Figure 6 Tumor (left) and kidney (right) 18F-PSMA-1007 uptake in blocked and unblocked mice. Blocked mice received a bolus injection of cold PSMA reference standard prior to PET imaging with hot 18F-PSMA-1007. Surprisingly, the SUVmean was lower in unblocked mice than in blocked mice. Kidney uptake decreased in blocked mice and confirms successful blocking (right).
In sum, the commonly used GL261 model, although resulting in high tumor-to-background contrast on PSMA PET imaging, harbors potential limitations with regard to the application of PSMA radioligand therapy. Presumably, a more detailed understanding of the pathophysiologic mechanisms for assumed specific and nonspecific PSMA uptake in GBM will be helpful when aiming for PSMA radioligand therapy. Although we were able to demonstrate that the GL261 model displays endothelial cells (see CD31 immunohistochemical staining in Supplementary Material) inclusion of additional tumor models with differential vascular properties as well as models which allow for a selective manipulation of the BBB may provide additional insights to this end. Here, incubation media-specific properties have to be acknowledged as well, as they may impact on the degree of infiltrative growth and BBB integrity and therefore contribute to mirror a more reliable in vivo biology of human glioblastomas as compared to the GL261 model used in the current study (43). For the evaluation of PSMA radioligand therapy in genreal, but especially in more infiltrative models, dual tracer studies including both PSMA ligands and amino tracers such as FET should be envisaged, in order to better take into account the non-contrast enhancing tumor volume (44). Further preclinical investigations into PSMA PET and radioligand therapy in GBM are warranted.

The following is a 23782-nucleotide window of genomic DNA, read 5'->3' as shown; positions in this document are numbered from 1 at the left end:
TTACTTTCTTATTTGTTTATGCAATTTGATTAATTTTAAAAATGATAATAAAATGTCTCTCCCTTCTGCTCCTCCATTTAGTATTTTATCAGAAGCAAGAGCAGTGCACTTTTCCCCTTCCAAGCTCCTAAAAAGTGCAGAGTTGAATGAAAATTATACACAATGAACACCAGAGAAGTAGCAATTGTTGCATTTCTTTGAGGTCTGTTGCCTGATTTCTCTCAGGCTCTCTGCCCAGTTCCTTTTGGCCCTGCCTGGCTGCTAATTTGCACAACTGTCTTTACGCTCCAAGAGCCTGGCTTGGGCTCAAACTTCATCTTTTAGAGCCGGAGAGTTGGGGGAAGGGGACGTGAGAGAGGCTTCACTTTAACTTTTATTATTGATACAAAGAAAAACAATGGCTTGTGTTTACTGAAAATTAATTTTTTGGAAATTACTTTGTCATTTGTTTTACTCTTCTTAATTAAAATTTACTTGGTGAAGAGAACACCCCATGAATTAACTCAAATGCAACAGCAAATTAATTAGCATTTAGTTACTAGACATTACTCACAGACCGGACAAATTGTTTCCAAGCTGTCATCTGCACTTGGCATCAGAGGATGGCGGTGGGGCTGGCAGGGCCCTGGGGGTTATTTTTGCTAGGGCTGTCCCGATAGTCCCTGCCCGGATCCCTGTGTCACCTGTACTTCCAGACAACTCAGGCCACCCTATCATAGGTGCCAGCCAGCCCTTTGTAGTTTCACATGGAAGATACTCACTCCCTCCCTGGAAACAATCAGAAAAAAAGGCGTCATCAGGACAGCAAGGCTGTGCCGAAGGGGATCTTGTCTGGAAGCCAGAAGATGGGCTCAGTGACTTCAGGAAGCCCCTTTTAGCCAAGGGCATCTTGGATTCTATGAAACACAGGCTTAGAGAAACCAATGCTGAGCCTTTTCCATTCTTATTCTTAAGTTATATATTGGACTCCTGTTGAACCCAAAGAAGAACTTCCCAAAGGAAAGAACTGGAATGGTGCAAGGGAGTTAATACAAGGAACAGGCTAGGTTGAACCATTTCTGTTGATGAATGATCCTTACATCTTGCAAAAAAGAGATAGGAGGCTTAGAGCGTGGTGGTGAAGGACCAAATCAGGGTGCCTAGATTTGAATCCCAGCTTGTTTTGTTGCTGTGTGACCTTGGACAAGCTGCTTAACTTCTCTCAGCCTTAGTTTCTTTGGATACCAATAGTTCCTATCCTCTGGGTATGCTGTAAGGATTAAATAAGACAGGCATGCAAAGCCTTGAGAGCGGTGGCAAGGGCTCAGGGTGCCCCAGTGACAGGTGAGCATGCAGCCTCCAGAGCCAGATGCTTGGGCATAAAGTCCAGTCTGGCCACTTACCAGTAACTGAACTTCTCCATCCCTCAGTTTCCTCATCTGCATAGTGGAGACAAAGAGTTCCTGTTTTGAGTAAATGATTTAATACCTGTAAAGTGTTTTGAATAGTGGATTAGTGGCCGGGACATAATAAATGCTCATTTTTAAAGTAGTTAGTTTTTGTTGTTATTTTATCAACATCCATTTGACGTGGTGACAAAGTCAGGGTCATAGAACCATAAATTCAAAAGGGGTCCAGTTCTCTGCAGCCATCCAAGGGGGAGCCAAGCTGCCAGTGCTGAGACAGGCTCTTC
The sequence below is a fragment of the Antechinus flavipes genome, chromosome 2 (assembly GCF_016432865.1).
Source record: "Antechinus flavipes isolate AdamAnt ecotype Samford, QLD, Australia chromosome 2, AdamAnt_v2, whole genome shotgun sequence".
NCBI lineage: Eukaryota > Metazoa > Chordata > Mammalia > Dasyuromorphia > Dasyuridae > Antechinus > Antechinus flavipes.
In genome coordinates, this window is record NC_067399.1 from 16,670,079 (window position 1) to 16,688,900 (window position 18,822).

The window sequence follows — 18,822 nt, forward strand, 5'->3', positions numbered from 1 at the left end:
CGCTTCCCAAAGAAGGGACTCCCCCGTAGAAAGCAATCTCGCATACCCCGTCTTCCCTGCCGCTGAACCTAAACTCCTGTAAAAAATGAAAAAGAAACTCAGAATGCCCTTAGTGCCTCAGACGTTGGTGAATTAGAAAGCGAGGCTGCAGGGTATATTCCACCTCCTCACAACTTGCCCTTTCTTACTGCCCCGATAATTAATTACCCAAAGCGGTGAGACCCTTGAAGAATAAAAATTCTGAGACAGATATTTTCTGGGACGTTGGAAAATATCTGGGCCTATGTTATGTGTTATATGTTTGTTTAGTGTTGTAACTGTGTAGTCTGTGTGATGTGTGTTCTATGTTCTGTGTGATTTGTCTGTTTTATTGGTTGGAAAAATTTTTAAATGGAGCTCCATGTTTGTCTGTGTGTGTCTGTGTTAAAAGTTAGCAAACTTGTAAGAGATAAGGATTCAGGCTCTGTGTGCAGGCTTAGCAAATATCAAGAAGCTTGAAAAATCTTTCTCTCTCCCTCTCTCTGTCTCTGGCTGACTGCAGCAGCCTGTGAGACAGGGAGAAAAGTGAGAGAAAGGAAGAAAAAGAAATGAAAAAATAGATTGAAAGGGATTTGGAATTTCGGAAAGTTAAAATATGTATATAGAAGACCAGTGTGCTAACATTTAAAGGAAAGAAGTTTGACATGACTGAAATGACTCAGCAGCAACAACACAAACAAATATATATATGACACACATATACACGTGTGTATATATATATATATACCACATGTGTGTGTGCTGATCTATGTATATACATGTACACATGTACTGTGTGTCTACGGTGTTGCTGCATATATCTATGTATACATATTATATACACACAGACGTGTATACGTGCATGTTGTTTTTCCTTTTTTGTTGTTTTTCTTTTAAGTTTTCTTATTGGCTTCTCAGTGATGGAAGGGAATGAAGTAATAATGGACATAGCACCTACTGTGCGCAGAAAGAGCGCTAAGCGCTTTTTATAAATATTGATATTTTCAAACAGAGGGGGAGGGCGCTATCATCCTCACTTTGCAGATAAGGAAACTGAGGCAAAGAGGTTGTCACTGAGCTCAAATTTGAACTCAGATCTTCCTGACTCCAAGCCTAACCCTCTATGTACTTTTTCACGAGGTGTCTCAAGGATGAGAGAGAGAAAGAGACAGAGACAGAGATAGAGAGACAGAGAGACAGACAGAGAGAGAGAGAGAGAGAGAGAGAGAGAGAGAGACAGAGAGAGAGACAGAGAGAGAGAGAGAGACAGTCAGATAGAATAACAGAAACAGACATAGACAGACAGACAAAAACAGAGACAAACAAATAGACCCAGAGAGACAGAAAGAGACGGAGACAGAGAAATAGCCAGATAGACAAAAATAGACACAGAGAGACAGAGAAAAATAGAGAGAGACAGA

18F-PSMA-1007 PET imaging of GBM results in high TBRs, as in the current study for the first time shown for the GL261 model, being one of the most frequently used GBM mouse models. However, the high contrast is predominantly due to low PSMA uptake in healthy brain tissue. Absolute tumoral PSMA uptake in PET instead remained low which hints to a limited eligibility of the GL261 model for an application of PSMA radioligand therapy. Therefore, further investigations into PSMA in GBM mouse models are warranted in order to establish a preclinical model for the evaluation of PSMA radioligand therapy.
Data Availability Statement
The raw data supporting the conclusions of this article will be made available by the authors, without undue reservation.
The animal study was reviewed and approved by Regierung von Oberbayern.